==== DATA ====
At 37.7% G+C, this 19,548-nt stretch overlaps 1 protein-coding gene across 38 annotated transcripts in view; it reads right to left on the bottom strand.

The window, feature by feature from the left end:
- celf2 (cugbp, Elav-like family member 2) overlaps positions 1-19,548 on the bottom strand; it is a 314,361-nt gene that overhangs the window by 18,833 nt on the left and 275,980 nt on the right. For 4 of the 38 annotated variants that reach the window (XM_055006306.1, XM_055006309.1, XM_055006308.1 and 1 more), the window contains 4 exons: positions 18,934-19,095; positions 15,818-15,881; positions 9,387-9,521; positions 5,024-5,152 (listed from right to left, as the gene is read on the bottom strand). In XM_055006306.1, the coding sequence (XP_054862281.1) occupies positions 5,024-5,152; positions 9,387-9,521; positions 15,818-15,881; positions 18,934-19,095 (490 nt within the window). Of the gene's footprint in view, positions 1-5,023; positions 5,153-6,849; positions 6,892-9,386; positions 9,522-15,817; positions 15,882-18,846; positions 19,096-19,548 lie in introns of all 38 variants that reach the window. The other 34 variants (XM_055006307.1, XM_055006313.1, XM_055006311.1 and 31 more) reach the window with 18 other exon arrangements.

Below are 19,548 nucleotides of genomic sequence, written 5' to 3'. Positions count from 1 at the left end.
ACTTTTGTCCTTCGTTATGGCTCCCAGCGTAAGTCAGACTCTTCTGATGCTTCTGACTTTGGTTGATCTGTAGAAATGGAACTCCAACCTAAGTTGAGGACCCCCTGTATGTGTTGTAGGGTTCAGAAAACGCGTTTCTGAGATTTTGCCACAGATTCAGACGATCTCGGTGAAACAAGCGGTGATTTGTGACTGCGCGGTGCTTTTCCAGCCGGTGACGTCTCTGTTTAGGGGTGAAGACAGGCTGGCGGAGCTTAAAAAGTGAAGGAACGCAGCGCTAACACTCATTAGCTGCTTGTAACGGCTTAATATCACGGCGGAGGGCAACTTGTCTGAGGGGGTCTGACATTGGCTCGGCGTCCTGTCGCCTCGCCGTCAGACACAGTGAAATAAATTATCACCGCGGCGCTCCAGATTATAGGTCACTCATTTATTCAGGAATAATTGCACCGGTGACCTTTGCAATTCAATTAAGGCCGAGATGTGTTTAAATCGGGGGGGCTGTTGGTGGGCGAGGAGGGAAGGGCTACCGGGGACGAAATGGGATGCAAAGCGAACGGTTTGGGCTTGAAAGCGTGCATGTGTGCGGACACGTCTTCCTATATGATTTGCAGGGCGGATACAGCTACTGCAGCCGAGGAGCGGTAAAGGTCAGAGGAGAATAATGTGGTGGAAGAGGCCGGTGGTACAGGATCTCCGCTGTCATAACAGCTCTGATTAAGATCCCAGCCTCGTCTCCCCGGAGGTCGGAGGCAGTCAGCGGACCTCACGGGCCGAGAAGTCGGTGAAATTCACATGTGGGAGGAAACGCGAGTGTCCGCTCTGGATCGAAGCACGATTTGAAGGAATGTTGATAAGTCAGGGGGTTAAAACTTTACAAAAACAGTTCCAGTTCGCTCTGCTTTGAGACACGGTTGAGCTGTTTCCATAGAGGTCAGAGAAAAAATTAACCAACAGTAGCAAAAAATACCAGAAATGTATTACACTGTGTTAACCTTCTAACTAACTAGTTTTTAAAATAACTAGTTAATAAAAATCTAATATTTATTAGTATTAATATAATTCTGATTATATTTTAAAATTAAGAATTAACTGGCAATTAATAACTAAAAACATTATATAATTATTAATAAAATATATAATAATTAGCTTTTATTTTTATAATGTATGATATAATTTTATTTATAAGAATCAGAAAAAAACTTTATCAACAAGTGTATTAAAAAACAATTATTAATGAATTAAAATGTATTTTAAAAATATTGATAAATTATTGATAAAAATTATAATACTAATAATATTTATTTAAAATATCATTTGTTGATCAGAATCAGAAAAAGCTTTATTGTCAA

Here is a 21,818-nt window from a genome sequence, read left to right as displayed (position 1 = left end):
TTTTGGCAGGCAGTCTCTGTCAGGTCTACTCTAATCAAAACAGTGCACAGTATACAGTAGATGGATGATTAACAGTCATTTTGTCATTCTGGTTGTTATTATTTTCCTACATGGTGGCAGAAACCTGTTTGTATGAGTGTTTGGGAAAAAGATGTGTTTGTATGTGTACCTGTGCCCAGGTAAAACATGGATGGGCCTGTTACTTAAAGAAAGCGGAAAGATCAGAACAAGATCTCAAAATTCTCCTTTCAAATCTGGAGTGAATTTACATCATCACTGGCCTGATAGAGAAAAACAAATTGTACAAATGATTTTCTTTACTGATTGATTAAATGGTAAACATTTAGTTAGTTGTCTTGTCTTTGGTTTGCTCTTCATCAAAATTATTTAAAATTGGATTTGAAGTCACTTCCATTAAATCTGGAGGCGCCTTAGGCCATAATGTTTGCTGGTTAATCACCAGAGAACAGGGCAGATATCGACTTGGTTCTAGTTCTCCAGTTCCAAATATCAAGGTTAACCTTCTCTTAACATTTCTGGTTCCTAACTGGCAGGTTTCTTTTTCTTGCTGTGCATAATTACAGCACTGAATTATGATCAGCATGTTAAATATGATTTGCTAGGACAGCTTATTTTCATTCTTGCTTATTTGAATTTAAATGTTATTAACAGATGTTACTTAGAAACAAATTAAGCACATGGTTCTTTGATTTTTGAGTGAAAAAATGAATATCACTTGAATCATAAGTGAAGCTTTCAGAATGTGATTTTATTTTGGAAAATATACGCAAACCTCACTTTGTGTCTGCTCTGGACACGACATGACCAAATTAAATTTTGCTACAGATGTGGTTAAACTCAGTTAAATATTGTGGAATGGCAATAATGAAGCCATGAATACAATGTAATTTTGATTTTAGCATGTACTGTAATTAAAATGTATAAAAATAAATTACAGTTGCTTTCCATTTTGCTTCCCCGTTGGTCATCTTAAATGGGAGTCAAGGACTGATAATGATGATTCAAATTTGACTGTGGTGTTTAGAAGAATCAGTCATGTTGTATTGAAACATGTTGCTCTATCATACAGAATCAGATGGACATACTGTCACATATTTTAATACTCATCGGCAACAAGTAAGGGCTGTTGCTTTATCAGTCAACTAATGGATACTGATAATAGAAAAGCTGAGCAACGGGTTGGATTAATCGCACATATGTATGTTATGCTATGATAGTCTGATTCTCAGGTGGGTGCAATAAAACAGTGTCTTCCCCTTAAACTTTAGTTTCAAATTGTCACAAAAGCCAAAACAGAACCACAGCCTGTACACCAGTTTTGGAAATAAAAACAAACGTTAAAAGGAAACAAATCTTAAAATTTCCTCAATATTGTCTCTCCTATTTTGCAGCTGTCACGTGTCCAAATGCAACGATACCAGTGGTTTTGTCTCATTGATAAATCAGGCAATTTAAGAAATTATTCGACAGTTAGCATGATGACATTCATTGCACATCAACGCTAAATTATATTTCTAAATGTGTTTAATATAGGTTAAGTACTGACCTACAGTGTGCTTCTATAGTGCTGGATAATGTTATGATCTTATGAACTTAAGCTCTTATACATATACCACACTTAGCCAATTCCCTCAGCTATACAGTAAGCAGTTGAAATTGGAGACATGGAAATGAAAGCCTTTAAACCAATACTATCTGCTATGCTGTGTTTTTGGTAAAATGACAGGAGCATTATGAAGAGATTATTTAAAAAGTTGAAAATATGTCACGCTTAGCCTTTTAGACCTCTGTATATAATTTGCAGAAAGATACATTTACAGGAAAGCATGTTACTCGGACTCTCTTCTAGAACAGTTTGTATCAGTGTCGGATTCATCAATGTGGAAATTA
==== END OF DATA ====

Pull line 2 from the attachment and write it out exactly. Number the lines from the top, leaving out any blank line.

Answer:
The window, feature by feature from the left end: